The back panel grid has an unusual shape of the openings. Otherwise, the exterior design is ordinary.
There's nothing extraordinary about this PSU’s circuitry, either, yet it has everything necessary for a high-wattage product from a respectable brand: dedicated voltage regulation based on magnetic amplifiers and active power factor correction.
The internal component density is rather high; the quality of assembly and soldering is blameless.
The UL code on the PCB suggests that the PSU is manufactured by Yi Li An Electronics (Shenzhen) Co. Ltd, but I couldn't find any detailed info about it.
The PSU has KZE series capacitors from United Chemi-Con at the output. They enjoy an excellent reputation.
The Chouriki 2 Plug-in is equipped with the following cables and connectors:
Just like the Stronger 600 W Plug-in, this model prevents the user from connecting cables incorrectly but the main cables are rather too short.
There are stickers with the PSU’s model name on the detachable cables. This may be helpful for owners of multiple computers with a different modular PSU in each.
The specs are attractive. The PSU can yield all of its 850 watts across the +12V rail and sports 80+Silver certification (this should ensure efficiency of 85% and higher at loads of 20 to 100% and efficiency of 89% and higher at 50% load).
The PSU is cooled by a 135mm 9-blade Scythe Kama Flex fan that runs on fluid dynamic bearing (part number: SA1325FDB12PM). About a quarter of the fan’s area is blocked by a triangular sheet of transparent plastic to optimize air flows.
The fan starts out at about 600 RPM and keeps this speed until a load of 160 watts. It remains quiet until a load of 450 watts when it reaches a speed of 1000 RPM. The fan accelerates afterwards in the same steady manner, reaching 1600 RPM at full load. This is a lower speed than with many other same-wattage PSUs. The difference in temperature between the incoming and outgoing air is 11°C, which is far from dangerous.
Overall, the Chouriki 2 Plug-in is above average in terms of noisiness. I guess there will be even noisier sound sources, like a graphics card cooler, in those situations when its fan becomes audible.
Connected to my APC SmartUPS SC 620, the PSU was stable at loads up to 390 watts when powered by the mains but couldn’t switch to the batteries even at 280 watts.
The +12V rail behaves like in the Hiper K800 and Enhance EPS-1280GB4: this voltage deflects less from the nominal value when the load is higher. However, the Chouriki 2 Plug-in allows this voltage to deflect more (up to 4% at minimum loads and with a large 3% zone) and only keeps it within 1% at loads over 500 watts on the +12V rail.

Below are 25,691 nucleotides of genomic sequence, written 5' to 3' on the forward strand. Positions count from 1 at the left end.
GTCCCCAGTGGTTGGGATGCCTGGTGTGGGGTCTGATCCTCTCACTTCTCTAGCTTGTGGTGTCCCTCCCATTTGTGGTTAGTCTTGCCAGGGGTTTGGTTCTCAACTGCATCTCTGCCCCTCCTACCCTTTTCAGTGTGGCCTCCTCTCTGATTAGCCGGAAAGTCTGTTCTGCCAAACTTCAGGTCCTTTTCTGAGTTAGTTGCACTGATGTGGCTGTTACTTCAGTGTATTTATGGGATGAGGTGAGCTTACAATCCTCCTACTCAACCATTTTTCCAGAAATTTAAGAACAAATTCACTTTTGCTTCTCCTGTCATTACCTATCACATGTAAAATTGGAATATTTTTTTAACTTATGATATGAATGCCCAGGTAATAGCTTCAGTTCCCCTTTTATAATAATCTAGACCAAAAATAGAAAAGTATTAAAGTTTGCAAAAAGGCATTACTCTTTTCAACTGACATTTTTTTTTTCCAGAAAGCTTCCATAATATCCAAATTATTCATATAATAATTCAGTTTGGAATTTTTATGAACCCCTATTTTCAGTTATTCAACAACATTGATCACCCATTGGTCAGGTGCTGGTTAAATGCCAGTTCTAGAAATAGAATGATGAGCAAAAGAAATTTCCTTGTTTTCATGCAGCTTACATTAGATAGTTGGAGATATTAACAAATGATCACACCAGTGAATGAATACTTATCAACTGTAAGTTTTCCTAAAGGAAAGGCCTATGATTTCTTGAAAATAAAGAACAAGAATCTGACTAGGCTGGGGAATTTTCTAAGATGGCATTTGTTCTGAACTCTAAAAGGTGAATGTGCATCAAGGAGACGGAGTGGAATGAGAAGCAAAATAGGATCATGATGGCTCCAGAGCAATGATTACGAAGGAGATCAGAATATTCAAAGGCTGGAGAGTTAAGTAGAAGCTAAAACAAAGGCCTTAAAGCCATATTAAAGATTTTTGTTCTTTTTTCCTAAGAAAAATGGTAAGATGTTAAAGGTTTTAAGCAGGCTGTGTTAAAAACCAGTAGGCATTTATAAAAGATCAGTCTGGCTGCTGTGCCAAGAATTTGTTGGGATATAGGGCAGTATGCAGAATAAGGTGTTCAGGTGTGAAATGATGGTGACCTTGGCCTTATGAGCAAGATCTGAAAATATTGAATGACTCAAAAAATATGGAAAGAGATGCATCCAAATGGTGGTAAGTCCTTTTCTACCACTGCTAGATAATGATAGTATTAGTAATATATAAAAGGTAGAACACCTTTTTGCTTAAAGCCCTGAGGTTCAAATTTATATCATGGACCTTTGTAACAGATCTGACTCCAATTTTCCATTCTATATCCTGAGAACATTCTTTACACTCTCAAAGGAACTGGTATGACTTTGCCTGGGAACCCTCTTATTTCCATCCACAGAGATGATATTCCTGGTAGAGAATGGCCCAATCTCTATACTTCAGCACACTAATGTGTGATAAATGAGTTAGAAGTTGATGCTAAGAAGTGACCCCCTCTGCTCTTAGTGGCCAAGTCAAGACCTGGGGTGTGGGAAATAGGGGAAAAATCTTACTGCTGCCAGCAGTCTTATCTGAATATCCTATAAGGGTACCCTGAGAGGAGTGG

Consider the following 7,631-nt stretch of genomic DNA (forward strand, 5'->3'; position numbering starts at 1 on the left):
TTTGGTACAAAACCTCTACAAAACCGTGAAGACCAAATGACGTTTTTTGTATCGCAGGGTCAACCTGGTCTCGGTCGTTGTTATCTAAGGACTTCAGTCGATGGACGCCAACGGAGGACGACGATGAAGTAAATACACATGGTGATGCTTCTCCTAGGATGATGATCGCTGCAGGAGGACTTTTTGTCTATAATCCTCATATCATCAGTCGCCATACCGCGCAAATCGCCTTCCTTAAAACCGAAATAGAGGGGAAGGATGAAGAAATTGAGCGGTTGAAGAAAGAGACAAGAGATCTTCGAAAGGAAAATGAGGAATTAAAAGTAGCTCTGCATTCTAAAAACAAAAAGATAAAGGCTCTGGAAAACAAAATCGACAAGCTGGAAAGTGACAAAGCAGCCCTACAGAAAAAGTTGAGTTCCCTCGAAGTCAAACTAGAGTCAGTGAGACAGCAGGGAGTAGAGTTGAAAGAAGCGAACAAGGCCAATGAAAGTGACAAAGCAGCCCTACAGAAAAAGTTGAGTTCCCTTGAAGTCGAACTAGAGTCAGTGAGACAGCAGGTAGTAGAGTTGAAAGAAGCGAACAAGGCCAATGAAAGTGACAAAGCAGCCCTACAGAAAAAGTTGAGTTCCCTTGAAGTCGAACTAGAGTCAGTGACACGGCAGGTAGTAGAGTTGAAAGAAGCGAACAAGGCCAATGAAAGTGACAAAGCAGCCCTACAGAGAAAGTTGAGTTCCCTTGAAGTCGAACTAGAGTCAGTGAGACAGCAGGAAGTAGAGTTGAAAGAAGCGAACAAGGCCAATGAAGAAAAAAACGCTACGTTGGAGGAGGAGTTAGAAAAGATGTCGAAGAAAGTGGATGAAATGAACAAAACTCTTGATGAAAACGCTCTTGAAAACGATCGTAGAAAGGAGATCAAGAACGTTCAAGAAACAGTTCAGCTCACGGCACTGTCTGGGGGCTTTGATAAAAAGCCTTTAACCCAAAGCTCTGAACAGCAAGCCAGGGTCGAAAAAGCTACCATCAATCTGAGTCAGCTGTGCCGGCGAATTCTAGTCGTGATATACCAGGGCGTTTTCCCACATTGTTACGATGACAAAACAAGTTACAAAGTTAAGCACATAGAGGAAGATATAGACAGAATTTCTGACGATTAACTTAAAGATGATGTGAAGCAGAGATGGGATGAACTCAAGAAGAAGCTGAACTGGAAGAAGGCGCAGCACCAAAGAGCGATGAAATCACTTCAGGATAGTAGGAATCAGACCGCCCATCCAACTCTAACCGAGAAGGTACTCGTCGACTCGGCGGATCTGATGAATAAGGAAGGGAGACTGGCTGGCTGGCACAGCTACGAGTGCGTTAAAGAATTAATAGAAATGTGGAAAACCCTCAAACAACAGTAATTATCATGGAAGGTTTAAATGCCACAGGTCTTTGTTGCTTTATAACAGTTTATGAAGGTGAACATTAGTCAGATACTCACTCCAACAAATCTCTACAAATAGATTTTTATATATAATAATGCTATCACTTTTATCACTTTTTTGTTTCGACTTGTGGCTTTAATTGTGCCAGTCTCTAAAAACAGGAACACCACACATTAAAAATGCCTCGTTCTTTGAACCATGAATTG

The green zone of the +5V voltage is somewhat higher than the typical load range, yet it's not going to deflect more than 2% from 5 volts in most real-life computers.
The +3.3V voltage is most stable when there’s medium load on the +12V rail. It doesn’t deflect more than by 3% at low and high loads on the +12V rail, though.
Overall, this PSU does well at rather high loads. It’s going to be good at powering a gaming rig with a couple of SLI or CrossFire-linked graphics cards.
The high-voltage ripple is conspicuous at full load but doesn't go beyond the prescribed limits.
The same goes for the low-frequency ripple.
The power factor is somewhat lower than what you can get with the best active PFC implementations but that's not a crucial parameter for home users.
The efficiency meets the 80+Silver requirements: 88.9% at 20% load, 91.1% at 50% load, and 87.3% at full load.
The load of 6 amperes, which is very high for a standby source, is handled without problems.
The Scythe Chouriki 2 Plug-in (SPCR2-850P) is good in terms of electric properties, highly efficient, not very noisy and free from obvious shortcomings. It shouldn’t be installed into low-end computers as its purpose is to power top-performance gaming machines.
It is the Enhance EPS-1280GB4 model that stands out among the tested six. It’s got an eye-catching design, works very quietly throughout the entire load range, and offers sufficiently long and flexible detachable cables - everything for the user to feel comfortable with it. Although its electric properties are somewhat inferior to its cousin with fixed cables, the EPS-1280GB4 is superior to it in every other aspect.
The Scythe Chouriki 2 Plug-in features higher wattage and excellent efficiency combined with low noise at low and medium loads. Its voltages are not ideally stable at low loads, though. A high-end PSU can be expected to do better in this respect.
The Hiper PSUs proved to be rather weak in terms of their +12V load capacity. Their wattage ratings are overstated by a hundred watts. Besides, the K800 model has a terrible fan regulation algorithm which leads to a fan speed of 1800 RPM at a load of only 300 watts. On the other hand, the M600 won’t be a bad choice for a midrange PC thanks to its quiet operation and rich selection of connectors.
The Antec PSU that I took from a Sonata IV system case is just an average product without serious defects. It is noisy at above-average loads, though.
As for the Scythe Stronger 600 W Plug-in, I can understand why it has already been discontinued. Its cross-load characteristics are very poor.